batyabeth may I ask where “here” is? I’m interested in knowing different rituals in different places. I understand if you don’t want to announce your location, though :)

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bpath Oh Sophie(5b)

My DFIL fought under the Canadian command for the liberation of the Netherlands. After the war he couldn’t go back to his home country, so with the British citizenship granted him he and his bride emigrated to Canada. Every 5 years he attended a reunion in the area of the Netherlands that he was in. His pictures touched me: processionals, wreath-layings, luncheons and dinners. Local residents hosted them in their homes. For the processionals, the streets were lined with people, many young parents with their children on their shoulders, with signs saying “Thank you”. They wrote on the sidewalks and shop windows, too. It brings tears to my eyes as I type this. They were teaching their children, a few generations removed. Now that most of those surviving soldiers, all in their 90s, can no longer attend, I wonder what the observances there are like.

Seeing DFIL’s pictures and hearing the stories changed how I consider November 11. I grew up and live in the US. We always just saw it as a day off from school. In my kids’ school, classes are in session and the American Legion holds observances in the high school auditorium for students and the community. Students participate. It’s a beautiful thing.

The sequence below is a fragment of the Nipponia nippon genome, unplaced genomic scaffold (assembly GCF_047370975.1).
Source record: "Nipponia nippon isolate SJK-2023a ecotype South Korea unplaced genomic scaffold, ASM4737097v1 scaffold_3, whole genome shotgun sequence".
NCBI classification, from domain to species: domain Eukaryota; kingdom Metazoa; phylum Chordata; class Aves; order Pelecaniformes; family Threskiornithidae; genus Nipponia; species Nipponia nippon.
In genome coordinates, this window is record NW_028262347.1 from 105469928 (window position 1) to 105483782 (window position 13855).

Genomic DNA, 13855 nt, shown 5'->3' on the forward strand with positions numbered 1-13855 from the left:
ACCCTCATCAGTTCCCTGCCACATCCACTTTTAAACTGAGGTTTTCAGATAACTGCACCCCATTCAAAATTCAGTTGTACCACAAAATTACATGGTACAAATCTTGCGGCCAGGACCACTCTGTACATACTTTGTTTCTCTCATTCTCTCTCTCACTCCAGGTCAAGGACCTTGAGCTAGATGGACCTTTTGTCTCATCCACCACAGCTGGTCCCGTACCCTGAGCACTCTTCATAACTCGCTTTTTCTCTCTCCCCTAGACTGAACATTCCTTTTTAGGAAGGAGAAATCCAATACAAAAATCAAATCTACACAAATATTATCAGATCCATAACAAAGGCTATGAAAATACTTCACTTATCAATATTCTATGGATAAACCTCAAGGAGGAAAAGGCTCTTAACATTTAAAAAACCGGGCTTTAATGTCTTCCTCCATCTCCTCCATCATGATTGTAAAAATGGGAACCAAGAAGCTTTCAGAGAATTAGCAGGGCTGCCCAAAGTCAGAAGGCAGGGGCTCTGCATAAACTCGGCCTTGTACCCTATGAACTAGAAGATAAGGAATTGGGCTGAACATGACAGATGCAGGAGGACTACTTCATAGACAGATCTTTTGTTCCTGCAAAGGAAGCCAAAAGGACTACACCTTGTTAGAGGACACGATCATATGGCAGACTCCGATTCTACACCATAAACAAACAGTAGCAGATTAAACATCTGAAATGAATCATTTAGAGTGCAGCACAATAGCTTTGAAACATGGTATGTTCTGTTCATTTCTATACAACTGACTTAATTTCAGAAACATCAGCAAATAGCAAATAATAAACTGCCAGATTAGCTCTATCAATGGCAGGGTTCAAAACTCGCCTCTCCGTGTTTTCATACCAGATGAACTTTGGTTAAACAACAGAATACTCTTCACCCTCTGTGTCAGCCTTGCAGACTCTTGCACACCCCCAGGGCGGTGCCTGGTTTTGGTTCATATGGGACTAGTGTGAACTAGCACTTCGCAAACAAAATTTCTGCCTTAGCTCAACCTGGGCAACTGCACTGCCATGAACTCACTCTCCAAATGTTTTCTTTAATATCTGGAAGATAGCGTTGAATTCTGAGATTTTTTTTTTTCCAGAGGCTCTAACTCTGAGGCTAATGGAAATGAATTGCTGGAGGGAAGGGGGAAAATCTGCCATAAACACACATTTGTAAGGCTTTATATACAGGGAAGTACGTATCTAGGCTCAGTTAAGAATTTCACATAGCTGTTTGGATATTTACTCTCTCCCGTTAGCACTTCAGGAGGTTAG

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roxsol

miss lindsey, Remembrance Day was always a big day at school for us.

We always had a ceremony in the gym where there was either bagpipes or a bugler, we all spent weeks before learning “In Flander’s Field” which we would recite at the ceremony, kids that were Brownies or Girl Guides or Cubs or Scouts or Cadets were asked to wear their uniforms that day and we had veterans as special guests.

Sometime, during the week, we would visit the cenotaph downtown and lay a wreath.

It seemed to always be in the minus twenties with blowing snow that day.

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elvis

Veterans Day, Flag Day, and Memorial Day were all big deals at my schools and in my family and neighborhood.

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batyabeth

miss lindsey I currently live in Haifa, Israel. But Chicago is my hometown, and I still call it home, no matter how long I've been here.

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daisychain01

My DD just wrote an article for her local news about the Canadian/Netherlands connection. I wasn't aware of it until she filled me in. I make a big deal of the day with the students I teach and, this year in particular, they are incredibly interested. I remember making poppies as a kid, but not much else.

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miss lindsey (stillmissesSophie)doineedtoaddanamehere(8a)